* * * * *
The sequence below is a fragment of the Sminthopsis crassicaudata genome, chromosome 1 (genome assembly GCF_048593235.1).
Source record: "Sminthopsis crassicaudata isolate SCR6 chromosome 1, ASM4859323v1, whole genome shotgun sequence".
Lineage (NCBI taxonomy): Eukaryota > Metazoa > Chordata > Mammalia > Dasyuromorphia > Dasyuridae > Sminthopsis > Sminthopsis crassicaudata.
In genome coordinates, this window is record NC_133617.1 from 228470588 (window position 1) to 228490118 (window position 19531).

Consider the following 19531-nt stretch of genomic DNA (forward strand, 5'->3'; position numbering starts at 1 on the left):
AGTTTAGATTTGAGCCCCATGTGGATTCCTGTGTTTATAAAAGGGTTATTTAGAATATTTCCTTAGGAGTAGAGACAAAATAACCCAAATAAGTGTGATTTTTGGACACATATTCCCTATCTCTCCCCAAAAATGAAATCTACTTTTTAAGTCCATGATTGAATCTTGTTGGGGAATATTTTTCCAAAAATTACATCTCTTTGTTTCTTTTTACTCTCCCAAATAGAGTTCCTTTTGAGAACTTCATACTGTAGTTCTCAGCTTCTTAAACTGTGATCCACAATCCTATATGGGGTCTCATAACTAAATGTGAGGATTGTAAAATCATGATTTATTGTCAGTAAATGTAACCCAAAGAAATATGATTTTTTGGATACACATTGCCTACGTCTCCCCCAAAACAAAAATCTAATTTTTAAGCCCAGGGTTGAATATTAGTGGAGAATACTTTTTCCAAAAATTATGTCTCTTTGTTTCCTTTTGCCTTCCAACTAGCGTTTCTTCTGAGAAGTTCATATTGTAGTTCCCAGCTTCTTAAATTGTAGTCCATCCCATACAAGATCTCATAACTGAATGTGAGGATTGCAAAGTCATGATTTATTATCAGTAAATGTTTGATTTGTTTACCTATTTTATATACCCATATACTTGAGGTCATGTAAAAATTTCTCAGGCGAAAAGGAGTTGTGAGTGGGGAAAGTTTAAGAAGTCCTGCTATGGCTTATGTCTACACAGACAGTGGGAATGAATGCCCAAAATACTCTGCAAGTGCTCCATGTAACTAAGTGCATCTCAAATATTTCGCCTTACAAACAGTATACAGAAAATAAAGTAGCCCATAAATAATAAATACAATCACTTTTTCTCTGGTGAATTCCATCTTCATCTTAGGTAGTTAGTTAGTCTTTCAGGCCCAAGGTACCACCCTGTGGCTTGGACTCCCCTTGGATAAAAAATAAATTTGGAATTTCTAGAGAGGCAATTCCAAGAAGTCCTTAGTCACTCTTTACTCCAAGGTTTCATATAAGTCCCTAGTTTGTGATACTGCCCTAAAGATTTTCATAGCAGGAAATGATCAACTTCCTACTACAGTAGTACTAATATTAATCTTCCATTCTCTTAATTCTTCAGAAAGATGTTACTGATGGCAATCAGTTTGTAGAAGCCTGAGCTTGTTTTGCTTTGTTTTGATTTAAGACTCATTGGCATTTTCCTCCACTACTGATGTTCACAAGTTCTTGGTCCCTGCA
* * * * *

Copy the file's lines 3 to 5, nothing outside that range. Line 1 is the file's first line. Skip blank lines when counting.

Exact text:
Lineage (NCBI taxonomy): Eukaryota > Metazoa > Chordata > Mammalia > Dasyuromorphia > Dasyuridae > Sminthopsis > Sminthopsis crassicaudata.
In genome coordinates, this window is record NC_133617.1 from 228470588 (window position 1) to 228490118 (window position 19531).

Consider the following 19531-nt stretch of genomic DNA (forward strand, 5'->3'; position numbering starts at 1 on the left):